Seven pledges for human rights
We’re very concerned to see a serious step against freedom of speech on Palestine as candidates to be party leader (currently Labour, could be any other party) are being asked to accept a series of pledges indicating accepting all parts of the IHRA definition of anti-semitism including its controversial examples. These conflate criticism of racism by Israel and anti-semitism in a way that we and many others (including vocal Jewish groups) cannot accept. The IHRA definition harms free speech. We demand the right to tell the truth about the actions of the Israeli government as well as about any other country or situation.
We would like all candidates and politicians to accept the following ‘human rights pledges.’ These are crucial issues for the decent treatment of human beings whatever their background and particularly relevant at the moment to allow effective campaigns for human rights and against racism and apartheid in the case of Israel/ Palestine.
Do you agree with these?
SEVEN PLEDGES FOR HUMAN RIGHTS
1 I aim to uphold the universal declaration of human rights (and following declarations) both in my dealings within Britain and other countries.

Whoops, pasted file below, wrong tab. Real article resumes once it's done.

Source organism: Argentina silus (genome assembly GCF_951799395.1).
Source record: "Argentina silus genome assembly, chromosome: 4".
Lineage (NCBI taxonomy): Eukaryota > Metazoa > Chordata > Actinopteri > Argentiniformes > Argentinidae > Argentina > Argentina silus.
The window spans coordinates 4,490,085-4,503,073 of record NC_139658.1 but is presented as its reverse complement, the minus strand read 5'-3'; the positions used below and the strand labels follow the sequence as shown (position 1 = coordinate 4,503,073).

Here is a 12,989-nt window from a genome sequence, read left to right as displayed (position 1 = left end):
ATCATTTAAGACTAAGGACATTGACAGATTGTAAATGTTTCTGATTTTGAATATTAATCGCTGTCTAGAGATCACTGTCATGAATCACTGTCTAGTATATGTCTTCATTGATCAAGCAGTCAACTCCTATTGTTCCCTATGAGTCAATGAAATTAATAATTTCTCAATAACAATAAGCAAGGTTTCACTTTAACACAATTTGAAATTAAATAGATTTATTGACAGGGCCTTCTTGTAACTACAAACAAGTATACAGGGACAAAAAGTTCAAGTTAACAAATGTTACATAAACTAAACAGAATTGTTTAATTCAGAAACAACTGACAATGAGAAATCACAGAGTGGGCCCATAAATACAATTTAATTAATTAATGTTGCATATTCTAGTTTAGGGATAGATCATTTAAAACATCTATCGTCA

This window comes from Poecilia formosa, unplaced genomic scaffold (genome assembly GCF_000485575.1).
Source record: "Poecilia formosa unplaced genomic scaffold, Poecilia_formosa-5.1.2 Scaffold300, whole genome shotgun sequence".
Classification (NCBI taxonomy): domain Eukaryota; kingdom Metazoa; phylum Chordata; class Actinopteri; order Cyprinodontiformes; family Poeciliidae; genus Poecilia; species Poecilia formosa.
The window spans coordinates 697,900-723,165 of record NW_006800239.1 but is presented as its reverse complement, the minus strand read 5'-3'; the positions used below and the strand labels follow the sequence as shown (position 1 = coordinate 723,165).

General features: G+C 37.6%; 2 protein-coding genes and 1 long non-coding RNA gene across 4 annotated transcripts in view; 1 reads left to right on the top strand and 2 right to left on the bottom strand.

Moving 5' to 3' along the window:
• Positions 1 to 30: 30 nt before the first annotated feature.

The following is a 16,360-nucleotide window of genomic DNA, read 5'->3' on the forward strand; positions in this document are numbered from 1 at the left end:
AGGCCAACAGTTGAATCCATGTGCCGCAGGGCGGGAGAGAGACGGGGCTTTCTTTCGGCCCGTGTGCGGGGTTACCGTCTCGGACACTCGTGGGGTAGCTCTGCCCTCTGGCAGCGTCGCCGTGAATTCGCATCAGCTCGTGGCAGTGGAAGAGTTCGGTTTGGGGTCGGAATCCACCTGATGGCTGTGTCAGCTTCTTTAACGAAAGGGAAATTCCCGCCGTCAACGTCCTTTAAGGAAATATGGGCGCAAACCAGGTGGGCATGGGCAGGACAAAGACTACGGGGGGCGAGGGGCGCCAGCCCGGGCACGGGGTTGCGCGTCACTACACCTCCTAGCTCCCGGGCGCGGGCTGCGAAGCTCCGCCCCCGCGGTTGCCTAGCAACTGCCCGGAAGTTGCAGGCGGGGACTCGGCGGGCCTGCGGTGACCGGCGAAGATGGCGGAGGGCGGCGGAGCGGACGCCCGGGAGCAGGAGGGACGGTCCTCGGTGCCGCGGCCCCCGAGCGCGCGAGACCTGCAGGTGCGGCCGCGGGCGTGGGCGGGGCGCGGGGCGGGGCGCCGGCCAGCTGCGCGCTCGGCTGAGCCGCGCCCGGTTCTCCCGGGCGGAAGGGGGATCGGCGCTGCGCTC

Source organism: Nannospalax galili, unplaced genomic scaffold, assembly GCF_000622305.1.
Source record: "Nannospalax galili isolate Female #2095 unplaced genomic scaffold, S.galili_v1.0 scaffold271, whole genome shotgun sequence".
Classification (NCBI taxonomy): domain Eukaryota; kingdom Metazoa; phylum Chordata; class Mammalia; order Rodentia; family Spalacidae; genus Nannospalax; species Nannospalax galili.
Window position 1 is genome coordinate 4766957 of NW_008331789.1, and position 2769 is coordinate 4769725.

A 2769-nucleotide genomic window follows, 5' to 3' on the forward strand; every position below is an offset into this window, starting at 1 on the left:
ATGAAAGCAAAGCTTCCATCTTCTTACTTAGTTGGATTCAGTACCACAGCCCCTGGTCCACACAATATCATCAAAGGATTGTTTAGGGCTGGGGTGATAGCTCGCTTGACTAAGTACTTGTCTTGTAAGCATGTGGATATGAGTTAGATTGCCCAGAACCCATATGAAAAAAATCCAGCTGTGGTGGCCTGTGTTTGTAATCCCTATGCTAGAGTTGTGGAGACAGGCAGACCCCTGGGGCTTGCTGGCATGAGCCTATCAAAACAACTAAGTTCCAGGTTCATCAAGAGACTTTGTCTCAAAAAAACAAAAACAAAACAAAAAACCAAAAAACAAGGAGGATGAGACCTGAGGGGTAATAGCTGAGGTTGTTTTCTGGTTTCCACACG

2 I aim to uphold international law including international humanitarian law both in my dealings within Britain and other countries.
3 I understand that human rights law applies equally to people of all backgrounds, ethnicities etc.
4 I stand firmly for equal rights and against racism. It is not acceptable to argue that one people is superior to another because they are from a different ethnic group. I therefore stand against any hierarchy of racism.
- I will do all in my power to end the systematic persecution of one racial group by another (such as apartheid in South Africa) – this is seen by the United Nations as a crime against humanity.
- I support the work of people who are working for equality, fighting racism and aiming to promote human rights and respect for international humanitarian law.
- I uphold freedom of speech and believe that people have the right to describe a situation of persecution where it exists.